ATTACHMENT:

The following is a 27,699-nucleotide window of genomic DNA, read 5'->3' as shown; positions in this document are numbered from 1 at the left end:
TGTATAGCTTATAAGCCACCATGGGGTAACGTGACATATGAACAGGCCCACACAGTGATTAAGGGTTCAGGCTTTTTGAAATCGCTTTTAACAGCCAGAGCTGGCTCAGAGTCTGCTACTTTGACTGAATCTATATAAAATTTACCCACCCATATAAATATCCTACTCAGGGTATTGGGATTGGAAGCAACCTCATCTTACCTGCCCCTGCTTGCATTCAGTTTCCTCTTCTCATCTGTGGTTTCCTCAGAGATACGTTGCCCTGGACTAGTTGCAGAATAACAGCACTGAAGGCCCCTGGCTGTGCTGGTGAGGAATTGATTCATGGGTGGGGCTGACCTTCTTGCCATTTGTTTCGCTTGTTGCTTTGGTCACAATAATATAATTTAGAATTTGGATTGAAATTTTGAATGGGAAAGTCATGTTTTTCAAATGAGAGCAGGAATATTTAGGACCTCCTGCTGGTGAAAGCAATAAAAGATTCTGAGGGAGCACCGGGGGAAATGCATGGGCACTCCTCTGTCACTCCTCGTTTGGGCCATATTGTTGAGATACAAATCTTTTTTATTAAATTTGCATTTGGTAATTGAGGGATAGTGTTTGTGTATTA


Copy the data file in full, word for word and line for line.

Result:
The following is a 27,699-nucleotide window of genomic DNA, read 5'->3' as shown; positions in this document are numbered from 1 at the left end:
TGTATAGCTTATAAGCCACCATGGGGTAACGTGACATATGAACAGGCCCACACAGTGATTAAGGGTTCAGGCTTTTTGAAATCGCTTTTAACAGCCAGAGCTGGCTCAGAGTCTGCTACTTTGACTGAATCTATATAAAATTTACCCACCCATATAAATATCCTACTCAGGGTATTGGGATTGGAAGCAACCTCATCTTACCTGCCCCTGCTTGCATTCAGTTTCCTCTTCTCATCTGTGGTTTCCTCAGAGATACGTTGCCCTGGACTAGTTGCAGAATAACAGCACTGAAGGCCCCTGGCTGTGCTGGTGAGGAATTGATTCATGGGTGGGGCTGACCTTCTTGCCATTTGTTTCGCTTGTTGCTTTGGTCACAATAATATAATTTAGAATTTGGATTGAAATTTTGAATGGGAAAGTCATGTTTTTCAAATGAGAGCAGGAATATTTAGGACCTCCTGCTGGTGAAAGCAATAAAAGATTCTGAGGGAGCACCGGGGGAAATGCATGGGCACTCCTCTGTCACTCCTCGTTTGGGCCATATTGTTGAGATACAAATCTTTTTTATTAAATTTGCATTTGGTAATTGAGGGATAGTGTTTGTGTATTA